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Short Course On

Microfluidics and its Applications

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bullet_blue.GIF (262 bytes)  Date and Location
bullet_blue.GIF (262 bytes)  Instructors
bullet_blue.GIF (262 bytes)  Course Description
bullet_blue.GIF (262 bytes)  Short Course Registration
bullet_blue.GIF (262 bytes)  Lodging Accommodations

Date and Location

Microfluidics and its Applications (a two-day course)
    February 9 and 10, 2013 (Saturday and Sunday)

Classes will begin at 8:30 am at the venue Hilton Pasadena in Pasadena, California.

The short course is held in conjunction with the 84th Annual Meeting of The Society of Rheology (February 10-14, 2013)

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     Anubhav Tripathi
Brown University
     Annie Colin
Université Bordeaux 1 et Institut Universitaire de France
  Charles M. Schroeder
University of Illinois at Urbana-Champaign

Instructor Biosketches

Professor Anubhav Tripathi is an Associate Professor of Engineering at Brown University. His research group focuses primarily on microfluidics and biotechnology. Among his publications is a substantial review of microfluidic reactors. Prior to joining the faculty at Brown, he worked at Caliper Life Sciences for three years doing research and development of microfluidic chips.

Professor Annie Colin is a Professor at Université Bordeaux 1 et Institut Universitaire de France. Her research focuses on flow of complex fluids, rheology, soft matter and microfluidics.

Professor Charles M. Schroeder is an Assistant Professor of Chemical and Biomolecular Engineering at University of Illinois at Urbana-Champaign. His research interests focus on molecular engineering, single polymer dynamics, hybrid biomaterials, functional surfaces and advanced imaging. Prior to joining Urbana-Champaign, he performed his doctoral research at Stanford and postdoctoral work at Harvard.

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Course Description

The last decade has witnessed an explosion of interest in microfluidics, buoyed in large part by the idea that microfabricated fluidic geometries may revolutionize chemistry and biology, much as microchips did for computing, science and technology. Microfluidic devices hold promise for automated and parallel experimentation, affording precise control over experimental conditions while requiring small volumes of materials that may be difficult or expensive to procure.

This promise holds for rheology as well -- both for scientific studies of rheologically interesting systems and for the creation and characterization of new materials. This short course is designed to give the academic or industrial rheologists/engineers/scientists an overview of microfluidic systems, with the goal of giving participants the knowledge and intuition required to develop microfluidic capabilities in their own settings. Both theoretical and experimental concepts describe microfluidic applications will be presented.

Course Outline

  1. Introduction: capabilities and advantages inherent to microfluidics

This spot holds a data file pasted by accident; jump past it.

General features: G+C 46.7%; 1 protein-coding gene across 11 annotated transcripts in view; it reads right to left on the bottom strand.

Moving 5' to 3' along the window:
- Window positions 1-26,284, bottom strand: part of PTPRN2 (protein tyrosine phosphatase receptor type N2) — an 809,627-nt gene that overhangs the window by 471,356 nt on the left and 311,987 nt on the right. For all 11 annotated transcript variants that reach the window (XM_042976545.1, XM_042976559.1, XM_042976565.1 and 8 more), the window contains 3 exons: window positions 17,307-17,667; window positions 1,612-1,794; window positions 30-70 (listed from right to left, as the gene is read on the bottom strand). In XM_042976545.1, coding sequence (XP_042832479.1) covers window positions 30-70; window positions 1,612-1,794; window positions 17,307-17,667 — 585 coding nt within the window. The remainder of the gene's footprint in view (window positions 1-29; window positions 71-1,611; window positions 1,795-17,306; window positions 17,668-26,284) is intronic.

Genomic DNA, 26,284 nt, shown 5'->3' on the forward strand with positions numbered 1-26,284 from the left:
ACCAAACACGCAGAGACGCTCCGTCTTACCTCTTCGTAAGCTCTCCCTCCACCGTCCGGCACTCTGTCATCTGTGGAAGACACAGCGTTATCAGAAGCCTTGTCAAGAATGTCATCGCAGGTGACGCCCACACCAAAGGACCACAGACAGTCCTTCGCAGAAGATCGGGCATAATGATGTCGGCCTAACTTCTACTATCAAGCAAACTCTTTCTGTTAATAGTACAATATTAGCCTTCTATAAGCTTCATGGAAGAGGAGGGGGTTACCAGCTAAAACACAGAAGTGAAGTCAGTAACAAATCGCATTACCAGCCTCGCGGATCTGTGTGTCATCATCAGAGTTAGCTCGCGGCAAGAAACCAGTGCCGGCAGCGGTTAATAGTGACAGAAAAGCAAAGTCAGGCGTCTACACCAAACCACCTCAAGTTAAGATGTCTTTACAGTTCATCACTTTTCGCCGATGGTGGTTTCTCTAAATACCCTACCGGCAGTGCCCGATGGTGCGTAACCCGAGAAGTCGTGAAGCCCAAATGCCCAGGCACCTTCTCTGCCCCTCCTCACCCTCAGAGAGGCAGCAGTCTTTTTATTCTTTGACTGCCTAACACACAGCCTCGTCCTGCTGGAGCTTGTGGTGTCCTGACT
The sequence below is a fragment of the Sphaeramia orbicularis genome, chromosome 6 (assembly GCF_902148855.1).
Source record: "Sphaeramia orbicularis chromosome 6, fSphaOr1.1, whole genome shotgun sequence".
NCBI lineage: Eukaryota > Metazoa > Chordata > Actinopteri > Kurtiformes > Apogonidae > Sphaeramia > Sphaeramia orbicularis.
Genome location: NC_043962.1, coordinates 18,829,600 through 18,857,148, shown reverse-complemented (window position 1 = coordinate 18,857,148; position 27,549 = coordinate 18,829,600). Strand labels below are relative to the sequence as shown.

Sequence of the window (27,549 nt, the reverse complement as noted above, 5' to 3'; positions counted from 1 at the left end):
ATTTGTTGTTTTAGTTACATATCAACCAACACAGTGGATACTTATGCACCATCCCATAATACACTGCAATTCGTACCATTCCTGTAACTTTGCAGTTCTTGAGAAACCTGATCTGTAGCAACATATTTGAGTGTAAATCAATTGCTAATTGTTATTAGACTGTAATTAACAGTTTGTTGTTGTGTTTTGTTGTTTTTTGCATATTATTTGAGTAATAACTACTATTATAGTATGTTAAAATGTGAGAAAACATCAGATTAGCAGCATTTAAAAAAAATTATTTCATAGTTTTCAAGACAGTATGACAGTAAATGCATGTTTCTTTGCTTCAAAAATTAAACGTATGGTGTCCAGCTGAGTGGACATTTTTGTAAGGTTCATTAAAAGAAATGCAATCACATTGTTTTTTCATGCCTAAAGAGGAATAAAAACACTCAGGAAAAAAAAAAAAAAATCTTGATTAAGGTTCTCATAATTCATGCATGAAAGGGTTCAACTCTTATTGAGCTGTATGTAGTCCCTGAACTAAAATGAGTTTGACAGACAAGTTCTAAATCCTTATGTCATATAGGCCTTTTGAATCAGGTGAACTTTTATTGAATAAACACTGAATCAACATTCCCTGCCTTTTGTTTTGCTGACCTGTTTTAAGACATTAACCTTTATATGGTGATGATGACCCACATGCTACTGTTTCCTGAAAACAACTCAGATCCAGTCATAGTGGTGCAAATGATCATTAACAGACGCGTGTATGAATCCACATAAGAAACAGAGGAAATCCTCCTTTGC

2. How does one get started?
    1. Fabrication techniques and strategies (hard and soft)
    2. Pumping, metering, mixing, heating strategies
    3. The newcomers’ “barriers to entry:” necessary expertise and equipment to start
  3. An intuitive, rule of thumb’ exploration of microfluidics
    1. Small-scale, viscous (Low-Re) flows
    2. Diffusion, mixing and dispersion
    3. Non-continuum effects
    4. Electrokinetics
  4. Two-phase microfluidics: capillary effect
    1. Wetting and mixing phenomena
    2. Designer droplets, emulsions and particles in microfluidics
    3. Droplets as microreactors
  5. Non-Newtonian microfluidics
    1. Single-molecule studies: motivation, bulk versus single molecule studies
    2. Model systems for single polymer dynamics: double stranded DNA (semi-flexible) & single stranded DNA (flexible) & future systems
    3. Other single molecule (proteins & other complex fluids)
    4. Non-Newtonian material flows and imaging (advanced/cutting edge topics in the field)
  6. Putting it all together: examples of and visions for microfluidic rheology
    1. On-chip measurements of intrinsic viscosity
    2. Microfluidic microrheology of transient, solvent-responsive complex fluids
    3. Sorting of particles
    4. Microfluidic trap: 2-D nanoparticle/polymer manipulation in free solution, the idea of "active" control in microfluidic devices

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    Short Course Registration

    Short course registration includes a complete set of course notes. Registration fees are in U.S. dollars. Payment can be made online with MasterCard, Visa, Discover, or American Express.

    Registration Fee for Through 2/1/2013 After 2/1/2013
         Member $700 $800
    (includes membership for 2013)
    $755 $855
       Student Member $400 $500
       Student Non-Member*
    (includes student membership for 2013)
    $425 $525

    *Non-members who are registering to attend the 84th Annual Meeting may register for the short course at the member rates.

    Cancellations for the short course received by electronic mail (c/o The Local Arrangements Chair, John F. Brady, jfbrady@caltech.edu) by January 4, 2013 will be refunded minus a $50 administrative charge.  No refunds will be granted after that date. Each class is limited to 40 students.

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    Questions can be directed to Anne Mary Grillet, Sandia National Laboratories, current chair of the SOR Education Committee, at amgrill@sandia.gov.

[84th Annual Meeting Home Page]

Updated 21 January 2013